Every Gasparilla Island season features unique qualities of natural beauty.
Although the hot and humid weather of August would seem a poor time to observe the natural wonders of a Southwest Florida beach, it is so - especially at dawn and dusk. While enjoying the sun, sand and water watch out for some unusual organisms that call our beaches home.
One of the most characteristic plants of the dune area is the railroad vine, a morning glory with beautiful pinkish flowers. It sends long runners across the sand and produces floating box-like seeds to be dispersed by waves to another location.
A mother skink hovers over her eggs on Manasota Key.
In the same location you will find burrows of the famous ghost crab, which runs rapidly across the beach searching for anything that can be scavenged as food. This amphibious crab lives on land most of the time but must return to sea water to breed. It provides a good illustration of a specialist that is so well adapted to beach life that it cannot live anywhere else.
One of the true miracles of life was unfolding during our recent week on the beach - the hatching of loggerhead sea turtles. It takes about two months for the eggs to hatch and the deeper eggs tend to hatch a bit later and to have more difficulty escaping from their sand incubator and potential tomb.
Some tiny loggerhead babies were rescued by the turtle patrol from a nest after most of their siblings had left. They were placed in a bucket until they were released at night. It is remarkable how tiny they are and the obstacles they face in surviving and reaching maturity. It is clear to see why sea turtles inspire so many to help them in their quest for survival.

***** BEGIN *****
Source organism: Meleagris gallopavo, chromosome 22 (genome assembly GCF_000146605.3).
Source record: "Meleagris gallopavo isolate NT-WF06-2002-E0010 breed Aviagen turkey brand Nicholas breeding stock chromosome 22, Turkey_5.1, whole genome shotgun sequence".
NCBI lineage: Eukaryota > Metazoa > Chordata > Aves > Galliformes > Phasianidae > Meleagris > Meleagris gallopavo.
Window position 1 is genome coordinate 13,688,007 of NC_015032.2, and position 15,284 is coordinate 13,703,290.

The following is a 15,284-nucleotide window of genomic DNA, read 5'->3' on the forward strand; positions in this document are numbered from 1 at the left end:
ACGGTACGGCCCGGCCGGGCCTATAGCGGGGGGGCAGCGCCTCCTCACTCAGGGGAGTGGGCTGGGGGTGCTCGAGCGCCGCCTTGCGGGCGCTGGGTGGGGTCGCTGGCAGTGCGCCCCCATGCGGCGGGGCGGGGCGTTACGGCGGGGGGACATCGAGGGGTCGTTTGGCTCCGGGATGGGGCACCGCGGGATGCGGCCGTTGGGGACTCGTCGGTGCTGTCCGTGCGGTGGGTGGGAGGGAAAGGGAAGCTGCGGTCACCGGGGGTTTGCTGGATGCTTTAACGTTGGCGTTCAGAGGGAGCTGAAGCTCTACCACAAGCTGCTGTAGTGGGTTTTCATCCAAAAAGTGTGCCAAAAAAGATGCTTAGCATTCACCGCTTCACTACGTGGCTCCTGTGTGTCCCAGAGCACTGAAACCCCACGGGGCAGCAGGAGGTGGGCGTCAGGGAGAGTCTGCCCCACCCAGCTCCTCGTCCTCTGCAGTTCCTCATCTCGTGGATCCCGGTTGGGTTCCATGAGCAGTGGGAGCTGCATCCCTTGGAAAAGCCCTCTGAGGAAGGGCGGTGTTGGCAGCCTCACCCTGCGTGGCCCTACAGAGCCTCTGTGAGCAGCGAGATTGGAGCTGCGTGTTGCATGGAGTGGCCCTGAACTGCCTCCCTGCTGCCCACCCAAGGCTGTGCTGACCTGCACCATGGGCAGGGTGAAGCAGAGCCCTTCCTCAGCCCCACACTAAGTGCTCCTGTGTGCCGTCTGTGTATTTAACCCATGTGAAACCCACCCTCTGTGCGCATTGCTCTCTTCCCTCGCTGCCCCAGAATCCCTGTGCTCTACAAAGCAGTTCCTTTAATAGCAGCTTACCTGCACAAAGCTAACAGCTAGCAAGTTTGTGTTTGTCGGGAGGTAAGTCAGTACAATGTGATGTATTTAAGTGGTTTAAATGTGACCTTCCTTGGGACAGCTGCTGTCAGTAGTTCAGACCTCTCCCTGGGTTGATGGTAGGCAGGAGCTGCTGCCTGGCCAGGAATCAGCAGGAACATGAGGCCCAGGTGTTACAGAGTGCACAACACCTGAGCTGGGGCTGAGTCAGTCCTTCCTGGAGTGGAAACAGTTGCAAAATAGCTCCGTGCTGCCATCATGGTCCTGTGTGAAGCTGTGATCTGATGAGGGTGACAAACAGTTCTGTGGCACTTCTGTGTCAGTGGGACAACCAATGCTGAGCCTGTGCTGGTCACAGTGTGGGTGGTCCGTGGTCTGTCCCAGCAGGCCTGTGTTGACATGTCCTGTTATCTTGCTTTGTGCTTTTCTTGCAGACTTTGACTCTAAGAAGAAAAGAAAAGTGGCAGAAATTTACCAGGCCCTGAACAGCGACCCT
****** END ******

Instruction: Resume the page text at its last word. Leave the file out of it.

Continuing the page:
William Dunson, Ph.d., professor emeritus of biology at Penn State University, usually winters in Southwest Florida although he was here in June and July to help observe and suggest improvements to the tarpon fishery around Boca Grande. He can be reached at firstname.lastname@example.org.
Another turtle encountered on the beach was unexpected - a large gopher tortoise. Gopher tortoises make burrows behind the beach dune and feed on plants there. But occasionally they are seen on the beach and even in the water. This behavior is unexplained - could they be eating seaweed or using sea water in some way?
Birds that use the beach for nesting have generally finished by mid-August, but a family of black skimmers was still tending to juveniles.
Skimmer beaks offer a bizarre case of feeding specialization. An adult with its beak open shows an upper bill shorter than the lower, which allows them to skim the water surface and catch small fish. A juvenile skimmer is capable of flight and skimming for fish without the adult bill shape. So it is apparent the strange bill of the skimmer requires time to develop and presumably the young birds need to be fed by its parents during this period.
The coloration of skimmers is also remarkable - the eye is hidden in the black back pattern while the belly is bright white. Could this be useful in approaching fish prey?
Just behind a beach dune I lifted a piece of plywood and found an unexpected wonder - a female skink incubating a nest of eggs. This attendance by the female does not involve any warming of the eggs by internal heat, but more likely protection against predators. It is surprising one female could have laid so many eggs - an estimated 12 total.
These southeastern five-lined skinks have a juvenile phase with a bright blue tail that directs attack to the disposable tail and warns predators of their toxicity.
So much of natural interest is occurring all around us at the beach, and yet we often know little about the details of the lives of these remarkable beach inhabitants.